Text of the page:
Ron Guth: The Jefferson Nickel replaced the Buffalo Nickel mid-1938. The original design ran from 1938 to 2003, although war-time "Nickels" of a special silver alloy are treated as a different type. PCGS breaks the original design into Vintage (1938-1964) and Modern (1965-2003) types; this distinction is purely arbitrary (1964 was the last year that silver coins were produced for circulation in America but this, of course, has nothing to do with the non-silver Nickels).
All of the date/mintmark combinations in this series are common, although there are many strike- and condition-rarities. Strike-rarities are those with Full Steps; condition-rarities are those with exceptionally high grades. Many collectors focus on the separation of the steps leading up to Monticello as the standard for a fully struck coin. Thus, the premiums paid for Full Step Nickels are often substantial compared to softly struck examples. Some of the greatest Full Step rarities stem from the 1950s and 1960s, when quality control at the Mints seems to have been at its lowest. Condition-rarities arise from the hardness of the nickel alloys used on these coins and the general carelessness with which they were handled during the minting process.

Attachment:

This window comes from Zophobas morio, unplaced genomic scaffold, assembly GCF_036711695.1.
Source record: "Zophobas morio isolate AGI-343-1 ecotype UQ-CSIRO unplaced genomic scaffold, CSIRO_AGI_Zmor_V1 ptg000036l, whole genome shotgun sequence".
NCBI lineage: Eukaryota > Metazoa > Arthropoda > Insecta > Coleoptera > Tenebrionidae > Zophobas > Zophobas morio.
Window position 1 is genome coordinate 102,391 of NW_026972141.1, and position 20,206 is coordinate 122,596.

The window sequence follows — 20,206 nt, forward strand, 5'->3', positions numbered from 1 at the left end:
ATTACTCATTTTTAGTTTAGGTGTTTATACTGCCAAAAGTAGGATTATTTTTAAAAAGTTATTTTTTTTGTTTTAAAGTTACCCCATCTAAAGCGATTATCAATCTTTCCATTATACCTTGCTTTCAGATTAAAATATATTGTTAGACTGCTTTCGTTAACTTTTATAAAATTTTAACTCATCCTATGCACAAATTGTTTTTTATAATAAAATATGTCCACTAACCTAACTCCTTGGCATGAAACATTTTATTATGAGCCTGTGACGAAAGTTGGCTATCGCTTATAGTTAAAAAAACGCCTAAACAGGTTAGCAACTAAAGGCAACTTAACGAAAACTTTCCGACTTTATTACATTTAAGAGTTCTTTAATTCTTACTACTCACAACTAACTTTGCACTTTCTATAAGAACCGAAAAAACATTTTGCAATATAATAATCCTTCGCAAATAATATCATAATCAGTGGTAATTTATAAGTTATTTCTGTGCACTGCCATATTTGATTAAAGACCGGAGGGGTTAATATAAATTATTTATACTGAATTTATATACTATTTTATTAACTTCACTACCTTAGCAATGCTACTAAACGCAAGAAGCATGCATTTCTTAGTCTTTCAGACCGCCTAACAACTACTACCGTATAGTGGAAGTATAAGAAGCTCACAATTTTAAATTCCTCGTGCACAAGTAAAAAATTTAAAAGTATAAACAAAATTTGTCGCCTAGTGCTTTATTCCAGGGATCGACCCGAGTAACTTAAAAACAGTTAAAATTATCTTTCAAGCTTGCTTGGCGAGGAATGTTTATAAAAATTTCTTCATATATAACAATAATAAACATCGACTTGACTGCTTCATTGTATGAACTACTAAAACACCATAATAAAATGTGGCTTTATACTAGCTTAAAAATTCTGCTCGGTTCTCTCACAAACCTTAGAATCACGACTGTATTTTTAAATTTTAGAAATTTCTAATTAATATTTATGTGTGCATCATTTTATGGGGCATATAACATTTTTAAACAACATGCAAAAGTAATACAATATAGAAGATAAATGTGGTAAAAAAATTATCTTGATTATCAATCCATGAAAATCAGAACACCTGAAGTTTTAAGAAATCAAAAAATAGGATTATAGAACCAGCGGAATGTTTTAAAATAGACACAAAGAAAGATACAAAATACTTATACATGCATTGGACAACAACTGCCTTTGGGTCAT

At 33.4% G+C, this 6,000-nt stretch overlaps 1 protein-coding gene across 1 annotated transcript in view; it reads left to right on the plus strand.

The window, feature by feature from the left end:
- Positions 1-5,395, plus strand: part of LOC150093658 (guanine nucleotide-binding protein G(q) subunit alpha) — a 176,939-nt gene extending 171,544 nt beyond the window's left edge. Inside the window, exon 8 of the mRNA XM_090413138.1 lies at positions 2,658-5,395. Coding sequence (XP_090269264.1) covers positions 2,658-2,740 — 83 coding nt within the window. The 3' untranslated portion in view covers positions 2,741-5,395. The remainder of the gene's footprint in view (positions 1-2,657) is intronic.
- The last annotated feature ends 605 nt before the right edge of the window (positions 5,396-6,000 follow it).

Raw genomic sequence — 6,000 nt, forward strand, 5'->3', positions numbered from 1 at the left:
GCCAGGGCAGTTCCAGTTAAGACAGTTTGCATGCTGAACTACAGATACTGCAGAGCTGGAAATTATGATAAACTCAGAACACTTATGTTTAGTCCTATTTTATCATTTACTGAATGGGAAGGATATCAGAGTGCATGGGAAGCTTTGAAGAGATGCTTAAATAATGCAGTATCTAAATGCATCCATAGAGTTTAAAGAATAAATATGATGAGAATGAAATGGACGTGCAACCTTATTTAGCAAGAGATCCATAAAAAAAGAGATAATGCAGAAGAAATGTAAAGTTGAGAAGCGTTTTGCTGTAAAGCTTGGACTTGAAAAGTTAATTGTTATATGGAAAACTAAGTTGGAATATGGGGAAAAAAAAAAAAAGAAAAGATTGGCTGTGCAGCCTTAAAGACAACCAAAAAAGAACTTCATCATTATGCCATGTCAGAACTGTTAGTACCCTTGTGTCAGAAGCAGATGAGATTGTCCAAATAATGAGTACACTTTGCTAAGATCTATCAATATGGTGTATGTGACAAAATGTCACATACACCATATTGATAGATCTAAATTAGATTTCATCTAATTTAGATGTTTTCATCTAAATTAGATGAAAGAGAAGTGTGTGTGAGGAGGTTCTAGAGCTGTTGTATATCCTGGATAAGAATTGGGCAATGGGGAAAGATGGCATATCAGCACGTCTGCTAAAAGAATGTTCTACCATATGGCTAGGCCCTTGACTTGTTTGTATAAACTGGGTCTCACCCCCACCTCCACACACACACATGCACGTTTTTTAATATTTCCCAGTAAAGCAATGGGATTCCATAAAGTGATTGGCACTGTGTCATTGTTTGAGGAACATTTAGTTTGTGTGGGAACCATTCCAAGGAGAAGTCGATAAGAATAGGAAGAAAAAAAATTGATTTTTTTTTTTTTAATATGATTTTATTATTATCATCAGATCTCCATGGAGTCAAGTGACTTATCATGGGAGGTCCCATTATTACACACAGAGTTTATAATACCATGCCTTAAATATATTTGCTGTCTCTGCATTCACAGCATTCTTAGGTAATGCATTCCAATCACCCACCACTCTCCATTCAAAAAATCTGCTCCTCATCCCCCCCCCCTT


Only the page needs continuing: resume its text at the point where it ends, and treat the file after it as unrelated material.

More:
The 1950-D Nickel garnered lots of publicity in the 1960s, when roll collecting was at its peak. While not a particularly rare, or even scarce, coin, the 1950-D attracted many collectors and speculators because it had the lowest mintage of the series. Even today, the 1950-D is remembered as the "toughest" date in the series, but there are many coins that are worth considerably more in high grades, with Full Steps, or a combination of the two.